2011 looks bright for private, institutional investors Featured

4:08am EDT January 5, 2011

Smart Business spoke with John M. Leonard, first vice president and

regional manager of the Atlanta office of Marcus & Millichap Real Estate

Investment Services, about what real estate investors can

expect for 2011.

What must occur in the U.S. economy to spur a

strong recovery in the commercial real estate market?

Fears of another recession, global debt levels,

uncertainty regarding taxes and regulation are confidence-killers among U.S.

companies that must drive a fundamentals-based recovery to heal the consumer

sector. The recovery may be lacking momentum, but evidence suggests contraction

is unlikely, barring an unexpected shock. Companies have wrung maximum

productivity and need more help, leading to improved, if below-average, job

growth in 2011. Election results should contribute to reducing uncertainty and

move the political agenda more to the center, with likely compromises on key

issues. The impact of the Fed’s bond purchases may be questionable, but the

message of readiness to shore up near-term conditions is clear.

What sector will be most sought-after by investors?

In other words, which sector do you anticipate staging the strongest recovery?

Well-located U.S. multifamily assets will be the most

sought-after among investors. But industrial and the once-troubled retail

sector are also staging an impressive comeback, since property fundamentals in

the retail sector seem to have bottomed. The apartment recovery rallied above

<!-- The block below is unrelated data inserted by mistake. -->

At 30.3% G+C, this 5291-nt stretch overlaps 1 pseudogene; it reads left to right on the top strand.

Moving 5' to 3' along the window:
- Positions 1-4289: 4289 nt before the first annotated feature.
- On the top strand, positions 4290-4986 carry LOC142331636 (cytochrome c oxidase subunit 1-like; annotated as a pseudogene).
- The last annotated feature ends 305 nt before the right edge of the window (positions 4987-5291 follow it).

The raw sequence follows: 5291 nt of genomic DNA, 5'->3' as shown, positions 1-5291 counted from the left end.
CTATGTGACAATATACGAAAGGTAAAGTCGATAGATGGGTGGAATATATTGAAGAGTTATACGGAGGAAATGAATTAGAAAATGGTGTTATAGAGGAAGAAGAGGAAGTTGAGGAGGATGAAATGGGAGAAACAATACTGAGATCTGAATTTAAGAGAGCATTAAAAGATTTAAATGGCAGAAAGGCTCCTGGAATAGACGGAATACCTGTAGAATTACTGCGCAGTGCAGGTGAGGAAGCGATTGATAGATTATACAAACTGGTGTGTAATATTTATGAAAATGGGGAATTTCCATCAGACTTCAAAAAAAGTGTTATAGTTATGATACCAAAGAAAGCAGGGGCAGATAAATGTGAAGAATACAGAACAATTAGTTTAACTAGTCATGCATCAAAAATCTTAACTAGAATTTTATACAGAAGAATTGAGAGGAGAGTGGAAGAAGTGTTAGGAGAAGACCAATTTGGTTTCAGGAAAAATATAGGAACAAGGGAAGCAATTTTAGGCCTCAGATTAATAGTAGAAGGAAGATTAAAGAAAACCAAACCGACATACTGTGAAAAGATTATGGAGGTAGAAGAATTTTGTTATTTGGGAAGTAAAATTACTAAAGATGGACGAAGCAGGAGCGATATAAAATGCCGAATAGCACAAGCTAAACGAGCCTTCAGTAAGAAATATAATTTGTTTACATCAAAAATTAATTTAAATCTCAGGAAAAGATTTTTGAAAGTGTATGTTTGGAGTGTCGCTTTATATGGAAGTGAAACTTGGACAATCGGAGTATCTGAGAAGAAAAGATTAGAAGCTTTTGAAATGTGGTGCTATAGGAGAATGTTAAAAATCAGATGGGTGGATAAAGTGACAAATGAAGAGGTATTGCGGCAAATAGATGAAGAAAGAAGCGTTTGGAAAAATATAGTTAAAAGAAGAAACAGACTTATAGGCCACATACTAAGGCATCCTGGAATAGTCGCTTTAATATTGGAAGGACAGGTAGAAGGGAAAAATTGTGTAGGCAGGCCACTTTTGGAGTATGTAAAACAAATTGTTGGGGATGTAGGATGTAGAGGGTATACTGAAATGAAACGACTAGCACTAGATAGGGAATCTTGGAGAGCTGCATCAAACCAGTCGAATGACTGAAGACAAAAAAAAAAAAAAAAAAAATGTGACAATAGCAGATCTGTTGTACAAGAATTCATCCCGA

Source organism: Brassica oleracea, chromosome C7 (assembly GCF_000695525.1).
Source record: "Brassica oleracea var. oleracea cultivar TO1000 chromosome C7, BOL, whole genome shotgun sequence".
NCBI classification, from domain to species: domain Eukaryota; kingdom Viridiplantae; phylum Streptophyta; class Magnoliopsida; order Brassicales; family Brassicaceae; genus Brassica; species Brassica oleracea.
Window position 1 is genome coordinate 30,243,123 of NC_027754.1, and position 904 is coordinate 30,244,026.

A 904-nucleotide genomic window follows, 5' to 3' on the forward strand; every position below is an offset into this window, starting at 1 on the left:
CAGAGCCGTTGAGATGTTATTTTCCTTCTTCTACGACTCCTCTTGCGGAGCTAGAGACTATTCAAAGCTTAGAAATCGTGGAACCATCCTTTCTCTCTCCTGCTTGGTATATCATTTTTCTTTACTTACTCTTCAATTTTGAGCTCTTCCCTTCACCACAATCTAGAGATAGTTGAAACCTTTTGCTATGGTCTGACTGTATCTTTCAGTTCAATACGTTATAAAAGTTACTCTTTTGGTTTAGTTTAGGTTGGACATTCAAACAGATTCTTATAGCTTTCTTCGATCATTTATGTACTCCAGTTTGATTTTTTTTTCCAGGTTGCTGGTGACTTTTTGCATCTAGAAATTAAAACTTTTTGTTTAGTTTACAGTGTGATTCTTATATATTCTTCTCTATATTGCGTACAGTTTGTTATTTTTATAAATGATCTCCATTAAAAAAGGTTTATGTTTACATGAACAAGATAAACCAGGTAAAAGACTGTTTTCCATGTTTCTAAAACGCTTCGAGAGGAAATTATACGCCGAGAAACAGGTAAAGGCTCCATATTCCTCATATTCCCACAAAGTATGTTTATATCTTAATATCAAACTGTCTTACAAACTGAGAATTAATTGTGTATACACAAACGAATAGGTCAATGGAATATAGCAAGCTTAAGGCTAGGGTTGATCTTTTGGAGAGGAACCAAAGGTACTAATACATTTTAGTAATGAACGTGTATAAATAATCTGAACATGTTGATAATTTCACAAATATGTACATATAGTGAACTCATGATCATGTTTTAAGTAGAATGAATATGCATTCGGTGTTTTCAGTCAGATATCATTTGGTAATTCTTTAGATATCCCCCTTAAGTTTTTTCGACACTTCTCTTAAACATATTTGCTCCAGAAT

expectations in 2010 thanks to the release of pent-up renter demand, lower

tenant rollover and job growth. Occupancies in other property sectors are at or

close to a bottom, and gradual recovery will begin in 2011, led by industrial

and retail, then office properties. Concentration of sales in the upper end of

the market reflects an intense flight to safety. In 2011, investors will likely

move down the quality spectrum as premium property returns dip and the cap

rate/ interest rate gap, along with locking in cheap debt ahead of rent growth,

provide a safety net. Financing will ease further, but tight underwriting is

here to stay, even as the commercial mortgage-backed securities market expands

and banks become more willing to lend.

Will levels of distress in the U.S. CRE market

continue to rise?

Lender response to distressed real estate has played

out quite differently from the 1991 to 1994 period. In the current cycle,

lenders have minimized fire sales, especially for quality assets, thus limiting

large-scale opportunistic buying and frustrating many vulture and opportunity